So here, as promised, are my tips for eating cheaply and well – without resorting to buying any of those “budget” processed meals that prioritise the profits of their supplier over the quality of your dinner.
1. Shop carefully. Only fall for the ‘3 for 2’ or ‘2 for £5’ offers when you know that you can freeze the extras if you don’t need them for one meal.
2. If you have a vegetable market locally, use it. The produce is much better value than in a supermarket. In the market you may buy 3 avocados for £1.00. In the supermarket you will pay that much for each one – with no guarantee they will be any better. I have opened many an expensive Waitrose avocado to find it rotten in the middle. For the best bargains, swing by your market near the end of the day. Try delicious roasted vegetables as an accompaniment to fish, meat or Spanish tortilla (see below). Take a look at Jamie Oliver’s simple recipe.
3. If you buy whole loaves of bread, the larger ones are better value than the small ones. If you fear it will go stale before you finish it, cut your loaf in half and freeze one half for another day.
If you do end up with stale (but not mouldy) bread, put it through your food processor for breadcrumbs which you can freeze and use in puddings (eg treacle tart) or on goujons of fish or chicken.
4. Buy salmon from your fishmonger and ask for a whole salmon instead of individual fillets. Ask the fishmonger to cut it into fillets for you and freeze these as individual portions at home. This normally works out much cheaper than buying a few measly fillets from the supermarket. My husband fillets and portions his own fish, and we also freeze the head and skeleton for later use in fish stock or soup.
5. Be open to cheap cuts of meat. If you are not averse to offal, a chicken liver risotto is a very cheap supper (with chicken livers costing about £2.00 for a tub from your butcher). Try this BBC recipe for inspiration.
6. Spanish tortilla is a super cheap meal – and you can make it as big as you like, depending on the size of your frying pan and the number of people you want to feed. I use guesswork – chopping enough onions and potatoes to fill my pan, and then whisking up eggs to fill all the gaps and cover the vegetables. But here is a good little recipe from Delia Smith.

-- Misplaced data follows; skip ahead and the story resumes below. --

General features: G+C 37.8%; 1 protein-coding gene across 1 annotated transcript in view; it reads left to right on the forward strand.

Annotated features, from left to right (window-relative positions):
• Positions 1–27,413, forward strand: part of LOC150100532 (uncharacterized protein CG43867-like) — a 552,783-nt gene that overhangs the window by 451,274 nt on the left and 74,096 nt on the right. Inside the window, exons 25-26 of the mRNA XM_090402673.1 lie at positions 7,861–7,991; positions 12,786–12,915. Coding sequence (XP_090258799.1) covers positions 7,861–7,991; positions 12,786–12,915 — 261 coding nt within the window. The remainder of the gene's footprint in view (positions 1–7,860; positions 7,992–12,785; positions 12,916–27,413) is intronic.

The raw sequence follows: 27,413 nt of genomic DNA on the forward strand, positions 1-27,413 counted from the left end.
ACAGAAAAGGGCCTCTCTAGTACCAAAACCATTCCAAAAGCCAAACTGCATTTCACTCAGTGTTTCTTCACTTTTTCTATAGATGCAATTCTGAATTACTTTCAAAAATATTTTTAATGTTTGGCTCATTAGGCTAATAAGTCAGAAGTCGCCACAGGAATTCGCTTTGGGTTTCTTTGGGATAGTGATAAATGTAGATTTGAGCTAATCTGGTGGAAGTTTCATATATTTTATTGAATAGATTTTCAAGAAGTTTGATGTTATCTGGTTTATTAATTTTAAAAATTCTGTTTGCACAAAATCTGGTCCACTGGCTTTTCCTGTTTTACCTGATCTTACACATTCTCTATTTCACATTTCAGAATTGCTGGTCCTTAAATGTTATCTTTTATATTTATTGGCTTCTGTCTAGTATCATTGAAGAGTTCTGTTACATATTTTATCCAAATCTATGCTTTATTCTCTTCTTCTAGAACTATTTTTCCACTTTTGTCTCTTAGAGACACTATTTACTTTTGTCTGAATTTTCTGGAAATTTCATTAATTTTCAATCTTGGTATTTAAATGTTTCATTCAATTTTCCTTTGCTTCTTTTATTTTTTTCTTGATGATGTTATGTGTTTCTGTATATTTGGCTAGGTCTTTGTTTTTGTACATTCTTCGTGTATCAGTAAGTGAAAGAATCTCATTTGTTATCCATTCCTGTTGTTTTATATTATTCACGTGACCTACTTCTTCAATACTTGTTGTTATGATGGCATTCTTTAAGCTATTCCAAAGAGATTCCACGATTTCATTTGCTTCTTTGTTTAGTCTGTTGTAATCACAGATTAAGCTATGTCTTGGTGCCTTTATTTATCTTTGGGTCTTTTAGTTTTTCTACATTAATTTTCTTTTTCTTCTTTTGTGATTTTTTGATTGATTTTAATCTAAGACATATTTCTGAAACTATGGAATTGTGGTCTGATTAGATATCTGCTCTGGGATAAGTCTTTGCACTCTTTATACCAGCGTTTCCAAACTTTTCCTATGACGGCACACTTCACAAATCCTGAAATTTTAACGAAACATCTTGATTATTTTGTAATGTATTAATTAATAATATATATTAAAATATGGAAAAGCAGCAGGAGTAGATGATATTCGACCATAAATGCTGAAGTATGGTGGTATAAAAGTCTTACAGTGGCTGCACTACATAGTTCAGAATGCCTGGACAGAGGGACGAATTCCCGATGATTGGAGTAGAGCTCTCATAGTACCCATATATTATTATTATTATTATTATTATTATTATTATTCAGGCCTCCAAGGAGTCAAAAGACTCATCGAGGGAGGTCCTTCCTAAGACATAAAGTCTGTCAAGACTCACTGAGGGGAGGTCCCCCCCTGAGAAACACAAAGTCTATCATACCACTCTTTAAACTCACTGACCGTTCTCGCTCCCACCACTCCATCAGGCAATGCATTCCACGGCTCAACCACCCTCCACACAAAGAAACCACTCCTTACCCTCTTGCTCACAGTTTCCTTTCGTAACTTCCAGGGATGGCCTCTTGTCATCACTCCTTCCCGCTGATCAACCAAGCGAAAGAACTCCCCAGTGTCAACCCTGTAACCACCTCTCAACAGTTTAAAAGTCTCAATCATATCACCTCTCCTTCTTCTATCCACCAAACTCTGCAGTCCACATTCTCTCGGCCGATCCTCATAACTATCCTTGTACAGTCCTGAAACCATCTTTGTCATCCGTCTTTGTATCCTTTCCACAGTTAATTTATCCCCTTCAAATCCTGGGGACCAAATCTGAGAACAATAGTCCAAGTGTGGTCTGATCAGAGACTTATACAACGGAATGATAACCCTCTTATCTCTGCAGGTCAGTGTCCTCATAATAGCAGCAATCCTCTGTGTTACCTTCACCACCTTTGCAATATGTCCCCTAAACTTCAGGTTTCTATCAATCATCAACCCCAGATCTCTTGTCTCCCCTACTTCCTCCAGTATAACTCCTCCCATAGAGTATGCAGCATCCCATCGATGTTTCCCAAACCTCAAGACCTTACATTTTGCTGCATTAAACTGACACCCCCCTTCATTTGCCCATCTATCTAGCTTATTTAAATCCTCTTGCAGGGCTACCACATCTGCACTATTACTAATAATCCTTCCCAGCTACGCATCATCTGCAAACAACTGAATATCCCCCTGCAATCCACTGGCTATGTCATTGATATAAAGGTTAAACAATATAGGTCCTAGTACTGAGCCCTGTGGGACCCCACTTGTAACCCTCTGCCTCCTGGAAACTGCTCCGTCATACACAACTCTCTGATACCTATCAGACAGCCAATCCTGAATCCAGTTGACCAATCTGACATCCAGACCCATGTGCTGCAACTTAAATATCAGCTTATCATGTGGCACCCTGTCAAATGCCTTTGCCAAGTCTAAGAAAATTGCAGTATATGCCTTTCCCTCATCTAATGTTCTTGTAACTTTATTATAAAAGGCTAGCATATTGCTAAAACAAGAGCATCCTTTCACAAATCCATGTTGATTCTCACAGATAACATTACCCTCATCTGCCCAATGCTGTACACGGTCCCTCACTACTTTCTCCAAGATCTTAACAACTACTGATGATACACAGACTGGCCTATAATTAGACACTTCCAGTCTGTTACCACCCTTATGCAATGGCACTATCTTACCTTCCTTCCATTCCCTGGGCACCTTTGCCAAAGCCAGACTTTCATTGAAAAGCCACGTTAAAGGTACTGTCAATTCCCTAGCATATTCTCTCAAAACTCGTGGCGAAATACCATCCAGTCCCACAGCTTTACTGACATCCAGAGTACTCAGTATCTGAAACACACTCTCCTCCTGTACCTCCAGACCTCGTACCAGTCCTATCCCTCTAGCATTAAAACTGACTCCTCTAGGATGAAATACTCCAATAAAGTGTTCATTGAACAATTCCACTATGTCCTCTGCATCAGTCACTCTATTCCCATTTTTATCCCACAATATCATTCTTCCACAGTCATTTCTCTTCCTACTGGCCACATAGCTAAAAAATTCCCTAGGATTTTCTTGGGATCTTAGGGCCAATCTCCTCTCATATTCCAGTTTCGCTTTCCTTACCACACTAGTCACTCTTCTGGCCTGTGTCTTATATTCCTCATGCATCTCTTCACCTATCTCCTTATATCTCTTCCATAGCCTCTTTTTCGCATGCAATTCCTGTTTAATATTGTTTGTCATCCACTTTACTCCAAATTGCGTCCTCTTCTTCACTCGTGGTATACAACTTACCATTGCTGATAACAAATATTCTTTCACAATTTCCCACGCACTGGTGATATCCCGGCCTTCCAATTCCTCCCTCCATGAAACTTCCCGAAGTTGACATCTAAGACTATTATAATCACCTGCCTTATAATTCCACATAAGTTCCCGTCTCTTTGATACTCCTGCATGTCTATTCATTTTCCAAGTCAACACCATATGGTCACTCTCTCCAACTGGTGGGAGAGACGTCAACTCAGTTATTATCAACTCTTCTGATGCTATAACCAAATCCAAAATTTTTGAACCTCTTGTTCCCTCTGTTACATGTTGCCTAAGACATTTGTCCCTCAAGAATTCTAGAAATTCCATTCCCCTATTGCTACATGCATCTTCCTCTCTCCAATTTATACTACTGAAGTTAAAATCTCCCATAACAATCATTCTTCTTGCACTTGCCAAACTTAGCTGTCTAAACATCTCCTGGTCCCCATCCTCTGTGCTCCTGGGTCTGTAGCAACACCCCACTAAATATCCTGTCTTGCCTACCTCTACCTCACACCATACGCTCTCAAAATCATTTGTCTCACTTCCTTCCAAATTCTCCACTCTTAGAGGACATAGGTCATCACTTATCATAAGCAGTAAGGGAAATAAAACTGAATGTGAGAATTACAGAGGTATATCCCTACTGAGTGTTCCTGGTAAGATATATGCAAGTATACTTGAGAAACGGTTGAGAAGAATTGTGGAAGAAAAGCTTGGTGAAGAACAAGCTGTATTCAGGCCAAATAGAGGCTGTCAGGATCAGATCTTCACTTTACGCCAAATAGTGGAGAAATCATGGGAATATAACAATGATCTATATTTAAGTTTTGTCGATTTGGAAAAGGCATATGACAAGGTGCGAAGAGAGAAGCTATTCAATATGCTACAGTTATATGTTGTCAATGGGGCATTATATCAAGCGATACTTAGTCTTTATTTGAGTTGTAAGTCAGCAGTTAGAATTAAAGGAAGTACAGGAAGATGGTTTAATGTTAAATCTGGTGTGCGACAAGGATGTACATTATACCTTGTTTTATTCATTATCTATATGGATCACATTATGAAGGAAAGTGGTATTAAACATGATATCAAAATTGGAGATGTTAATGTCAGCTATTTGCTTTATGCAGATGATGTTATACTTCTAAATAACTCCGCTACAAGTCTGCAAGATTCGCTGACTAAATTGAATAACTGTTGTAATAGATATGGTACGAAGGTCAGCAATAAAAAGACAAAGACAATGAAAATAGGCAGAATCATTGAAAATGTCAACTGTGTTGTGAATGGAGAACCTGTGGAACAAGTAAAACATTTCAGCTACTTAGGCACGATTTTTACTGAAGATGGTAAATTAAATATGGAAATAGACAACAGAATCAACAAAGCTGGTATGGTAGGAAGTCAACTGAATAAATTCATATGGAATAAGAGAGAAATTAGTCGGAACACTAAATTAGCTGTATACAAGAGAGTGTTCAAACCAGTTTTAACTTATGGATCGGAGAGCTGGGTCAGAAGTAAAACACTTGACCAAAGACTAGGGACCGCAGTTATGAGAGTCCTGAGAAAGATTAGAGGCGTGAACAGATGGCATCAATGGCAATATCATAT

7. Make your own burgers! They are so easy and inexpensive. My friend’s mother used to bulk hers out with porridge oats. But I see Jamie Oliver uses Jacob’s Crackers. Try his recipe here.
8. For a vegetarian variation on the burger theme, you can’t beat felafel - and it’s extremely cheap and nutritious, made from a basis of chickpeas. Try Nigella’s recipe here.
9. Home made lasagne is far more substantial and satisfying than a cheap one from a packet – and you know whether or not you’ve popped a bit of horse into it! We all have our own recipes, and I use a rich tomatoey bolognaise sauce, and make a very big lasagne which I cut into single portions and cling film for the freezer. Try here for a few other sauce ideas.
10. Open your eyes to foreign dishes – they’re often uncomplicated to make, and inexpensive too. I love dahl and tabouleh. They’re both great accompaniments for fish, meat or vegetable dishes – but can also be eaten alone with some nice flat bread and a salad of tomatoes, cucumber and onions. I cook dal with the orange lentils, onion, garlic, ginger, curry paste and vegetable stock until they’re the consistency I like (fairly thick and completely mushy). But for more specific advice check here.
Steve’s tabouleh uses bulgar wheat, tomato paste, spices, herbs, nuts and pomegranate seeds. But find other ideas here.